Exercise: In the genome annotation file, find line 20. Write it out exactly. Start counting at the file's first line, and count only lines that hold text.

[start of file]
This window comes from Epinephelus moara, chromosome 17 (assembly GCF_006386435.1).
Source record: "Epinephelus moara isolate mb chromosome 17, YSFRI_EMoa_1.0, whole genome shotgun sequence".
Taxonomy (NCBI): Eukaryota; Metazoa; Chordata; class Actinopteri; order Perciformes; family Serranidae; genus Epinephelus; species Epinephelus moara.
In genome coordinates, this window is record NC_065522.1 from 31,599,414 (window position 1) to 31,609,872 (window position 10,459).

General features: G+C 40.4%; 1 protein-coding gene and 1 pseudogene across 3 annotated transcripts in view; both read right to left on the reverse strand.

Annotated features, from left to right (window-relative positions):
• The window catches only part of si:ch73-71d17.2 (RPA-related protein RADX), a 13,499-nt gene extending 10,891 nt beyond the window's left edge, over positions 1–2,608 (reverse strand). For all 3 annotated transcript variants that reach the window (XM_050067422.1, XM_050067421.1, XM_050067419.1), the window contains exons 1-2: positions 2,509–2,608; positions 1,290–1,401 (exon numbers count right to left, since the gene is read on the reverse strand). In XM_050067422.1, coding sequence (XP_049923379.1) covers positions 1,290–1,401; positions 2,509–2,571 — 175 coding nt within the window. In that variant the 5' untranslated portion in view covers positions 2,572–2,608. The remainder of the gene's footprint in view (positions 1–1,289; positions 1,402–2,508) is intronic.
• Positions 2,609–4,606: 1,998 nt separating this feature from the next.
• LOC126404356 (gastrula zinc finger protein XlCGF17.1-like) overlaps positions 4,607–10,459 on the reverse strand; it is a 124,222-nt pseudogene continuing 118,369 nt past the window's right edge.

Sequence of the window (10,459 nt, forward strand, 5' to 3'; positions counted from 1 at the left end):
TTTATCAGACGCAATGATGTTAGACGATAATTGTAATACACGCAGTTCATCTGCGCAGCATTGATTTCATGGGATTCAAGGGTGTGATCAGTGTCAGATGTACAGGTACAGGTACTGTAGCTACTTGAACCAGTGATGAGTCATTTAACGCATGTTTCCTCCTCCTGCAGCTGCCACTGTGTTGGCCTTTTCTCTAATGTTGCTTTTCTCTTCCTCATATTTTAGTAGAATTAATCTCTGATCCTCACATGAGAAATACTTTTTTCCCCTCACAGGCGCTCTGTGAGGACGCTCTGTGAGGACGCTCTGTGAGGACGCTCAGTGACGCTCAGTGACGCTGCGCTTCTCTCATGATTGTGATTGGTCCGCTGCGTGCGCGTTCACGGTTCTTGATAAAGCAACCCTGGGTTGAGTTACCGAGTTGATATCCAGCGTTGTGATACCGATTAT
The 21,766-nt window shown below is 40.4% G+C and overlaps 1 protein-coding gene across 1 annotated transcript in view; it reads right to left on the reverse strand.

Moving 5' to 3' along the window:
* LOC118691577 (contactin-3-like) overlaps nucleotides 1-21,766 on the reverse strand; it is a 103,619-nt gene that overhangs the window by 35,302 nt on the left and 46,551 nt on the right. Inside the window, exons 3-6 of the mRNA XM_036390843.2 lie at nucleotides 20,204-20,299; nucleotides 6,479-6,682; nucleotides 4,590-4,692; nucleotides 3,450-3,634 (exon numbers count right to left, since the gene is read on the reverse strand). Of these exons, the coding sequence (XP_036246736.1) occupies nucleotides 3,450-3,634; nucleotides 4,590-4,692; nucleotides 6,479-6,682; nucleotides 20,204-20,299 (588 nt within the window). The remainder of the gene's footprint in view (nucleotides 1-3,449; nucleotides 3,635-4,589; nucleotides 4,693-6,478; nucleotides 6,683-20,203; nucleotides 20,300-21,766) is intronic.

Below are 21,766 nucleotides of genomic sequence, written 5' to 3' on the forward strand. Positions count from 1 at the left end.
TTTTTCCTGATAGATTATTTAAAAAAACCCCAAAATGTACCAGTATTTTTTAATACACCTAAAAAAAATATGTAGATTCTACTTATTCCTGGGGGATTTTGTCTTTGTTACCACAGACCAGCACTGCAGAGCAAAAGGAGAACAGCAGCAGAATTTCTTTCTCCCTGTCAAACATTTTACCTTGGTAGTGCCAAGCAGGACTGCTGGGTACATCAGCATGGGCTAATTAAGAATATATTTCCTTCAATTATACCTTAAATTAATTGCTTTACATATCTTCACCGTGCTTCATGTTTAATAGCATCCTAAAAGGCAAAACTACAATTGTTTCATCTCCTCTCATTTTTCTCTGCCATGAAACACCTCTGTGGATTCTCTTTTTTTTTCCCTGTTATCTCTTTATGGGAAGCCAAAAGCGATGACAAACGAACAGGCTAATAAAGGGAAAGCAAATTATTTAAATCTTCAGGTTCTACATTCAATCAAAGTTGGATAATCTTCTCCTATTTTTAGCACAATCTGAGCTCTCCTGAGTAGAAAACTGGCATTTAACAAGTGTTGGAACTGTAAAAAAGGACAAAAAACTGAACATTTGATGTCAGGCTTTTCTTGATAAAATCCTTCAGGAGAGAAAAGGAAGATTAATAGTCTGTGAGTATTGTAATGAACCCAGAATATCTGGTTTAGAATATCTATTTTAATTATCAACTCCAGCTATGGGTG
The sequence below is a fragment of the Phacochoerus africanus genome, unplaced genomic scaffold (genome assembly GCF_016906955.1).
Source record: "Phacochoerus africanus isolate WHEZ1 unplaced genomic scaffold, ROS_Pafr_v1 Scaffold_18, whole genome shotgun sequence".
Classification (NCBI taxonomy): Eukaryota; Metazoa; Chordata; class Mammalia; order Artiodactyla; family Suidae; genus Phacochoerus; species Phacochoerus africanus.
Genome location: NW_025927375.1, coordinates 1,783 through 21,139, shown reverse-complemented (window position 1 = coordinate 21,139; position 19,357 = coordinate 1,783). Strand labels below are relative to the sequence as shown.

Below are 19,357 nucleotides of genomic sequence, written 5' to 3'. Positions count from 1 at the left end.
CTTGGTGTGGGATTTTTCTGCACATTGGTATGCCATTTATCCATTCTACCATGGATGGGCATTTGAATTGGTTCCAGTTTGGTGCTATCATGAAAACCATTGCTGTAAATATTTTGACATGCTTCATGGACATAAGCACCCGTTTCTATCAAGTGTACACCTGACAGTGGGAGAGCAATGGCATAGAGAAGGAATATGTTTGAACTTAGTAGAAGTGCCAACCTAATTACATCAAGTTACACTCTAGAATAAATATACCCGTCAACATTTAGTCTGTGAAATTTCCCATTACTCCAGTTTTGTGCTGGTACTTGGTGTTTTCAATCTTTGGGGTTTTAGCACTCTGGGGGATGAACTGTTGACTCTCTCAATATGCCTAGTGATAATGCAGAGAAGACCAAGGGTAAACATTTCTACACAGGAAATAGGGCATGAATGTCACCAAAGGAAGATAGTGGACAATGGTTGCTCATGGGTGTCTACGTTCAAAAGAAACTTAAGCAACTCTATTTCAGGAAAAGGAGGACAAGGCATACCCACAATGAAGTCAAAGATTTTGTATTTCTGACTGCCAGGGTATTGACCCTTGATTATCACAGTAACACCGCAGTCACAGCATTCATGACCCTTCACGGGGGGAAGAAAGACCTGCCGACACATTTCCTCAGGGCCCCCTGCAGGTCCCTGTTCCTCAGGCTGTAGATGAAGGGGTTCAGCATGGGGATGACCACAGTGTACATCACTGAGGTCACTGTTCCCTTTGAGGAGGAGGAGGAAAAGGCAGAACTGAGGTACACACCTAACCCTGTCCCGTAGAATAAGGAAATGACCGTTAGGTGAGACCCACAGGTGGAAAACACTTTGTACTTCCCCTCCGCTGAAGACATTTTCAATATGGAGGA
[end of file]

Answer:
Genome location: NW_025927375.1, coordinates 1,783 through 21,139, shown reverse-complemented (window position 1 = coordinate 21,139; position 19,357 = coordinate 1,783). Strand labels below are relative to the sequence as shown.